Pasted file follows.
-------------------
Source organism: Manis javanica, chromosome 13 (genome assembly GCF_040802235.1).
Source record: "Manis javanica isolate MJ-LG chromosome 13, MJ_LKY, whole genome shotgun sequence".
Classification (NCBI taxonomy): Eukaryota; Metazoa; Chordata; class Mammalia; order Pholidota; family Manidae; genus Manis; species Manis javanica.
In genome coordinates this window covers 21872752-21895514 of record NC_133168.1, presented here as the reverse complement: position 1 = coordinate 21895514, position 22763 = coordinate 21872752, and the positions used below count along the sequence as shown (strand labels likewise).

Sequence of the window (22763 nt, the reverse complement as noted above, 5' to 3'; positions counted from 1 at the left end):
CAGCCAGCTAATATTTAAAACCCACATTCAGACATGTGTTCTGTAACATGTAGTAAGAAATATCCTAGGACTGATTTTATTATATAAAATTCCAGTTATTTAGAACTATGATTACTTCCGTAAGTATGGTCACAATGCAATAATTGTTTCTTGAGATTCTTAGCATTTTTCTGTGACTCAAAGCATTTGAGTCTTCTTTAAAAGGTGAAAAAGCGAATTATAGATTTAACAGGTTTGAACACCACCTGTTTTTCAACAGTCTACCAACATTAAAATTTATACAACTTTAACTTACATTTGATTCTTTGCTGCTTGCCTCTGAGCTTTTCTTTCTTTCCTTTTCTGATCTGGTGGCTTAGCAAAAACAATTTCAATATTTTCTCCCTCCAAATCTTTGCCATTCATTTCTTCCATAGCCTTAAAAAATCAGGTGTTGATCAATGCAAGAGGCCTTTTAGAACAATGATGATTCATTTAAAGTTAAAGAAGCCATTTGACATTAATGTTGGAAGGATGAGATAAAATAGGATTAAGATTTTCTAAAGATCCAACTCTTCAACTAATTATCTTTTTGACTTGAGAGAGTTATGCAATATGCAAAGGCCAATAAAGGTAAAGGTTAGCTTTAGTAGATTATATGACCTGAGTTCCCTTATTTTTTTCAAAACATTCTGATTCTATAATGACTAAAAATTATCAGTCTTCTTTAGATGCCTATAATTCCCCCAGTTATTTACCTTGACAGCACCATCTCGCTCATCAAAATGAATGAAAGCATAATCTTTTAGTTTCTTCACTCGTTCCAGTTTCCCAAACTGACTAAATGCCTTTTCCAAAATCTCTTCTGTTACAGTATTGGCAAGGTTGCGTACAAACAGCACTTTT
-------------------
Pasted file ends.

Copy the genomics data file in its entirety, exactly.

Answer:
Source organism: Manis javanica, chromosome 13 (genome assembly GCF_040802235.1).
Source record: "Manis javanica isolate MJ-LG chromosome 13, MJ_LKY, whole genome shotgun sequence".
Classification (NCBI taxonomy): Eukaryota; Metazoa; Chordata; class Mammalia; order Pholidota; family Manidae; genus Manis; species Manis javanica.
In genome coordinates this window covers 21872752-21895514 of record NC_133168.1, presented here as the reverse complement: position 1 = coordinate 21895514, position 22763 = coordinate 21872752, and the positions used below count along the sequence as shown (strand labels likewise).

Sequence of the window (22763 nt, the reverse complement as noted above, 5' to 3'; positions counted from 1 at the left end):
CAGCCAGCTAATATTTAAAACCCACATTCAGACATGTGTTCTGTAACATGTAGTAAGAAATATCCTAGGACTGATTTTATTATATAAAATTCCAGTTATTTAGAACTATGATTACTTCCGTAAGTATGGTCACAATGCAATAATTGTTTCTTGAGATTCTTAGCATTTTTCTGTGACTCAAAGCATTTGAGTCTTCTTTAAAAGGTGAAAAAGCGAATTATAGATTTAACAGGTTTGAACACCACCTGTTTTTCAACAGTCTACCAACATTAAAATTTATACAACTTTAACTTACATTTGATTCTTTGCTGCTTGCCTCTGAGCTTTTCTTTCTTTCCTTTTCTGATCTGGTGGCTTAGCAAAAACAATTTCAATATTTTCTCCCTCCAAATCTTTGCCATTCATTTCTTCCATAGCCTTAAAAAATCAGGTGTTGATCAATGCAAGAGGCCTTTTAGAACAATGATGATTCATTTAAAGTTAAAGAAGCCATTTGACATTAATGTTGGAAGGATGAGATAAAATAGGATTAAGATTTTCTAAAGATCCAACTCTTCAACTAATTATCTTTTTGACTTGAGAGAGTTATGCAATATGCAAAGGCCAATAAAGGTAAAGGTTAGCTTTAGTAGATTATATGACCTGAGTTCCCTTATTTTTTTCAAAACATTCTGATTCTATAATGACTAAAAATTATCAGTCTTCTTTAGATGCCTATAATTCCCCCAGTTATTTACCTTGACAGCACCATCTCGCTCATCAAAATGAATGAAAGCATAATCTTTTAGTTTCTTCACTCGTTCCAGTTTCCCAAACTGACTAAATGCCTTTTCCAAAATCTCTTCTGTTACAGTATTGGCAAGGTTGCGTACAAACAGCACTTTT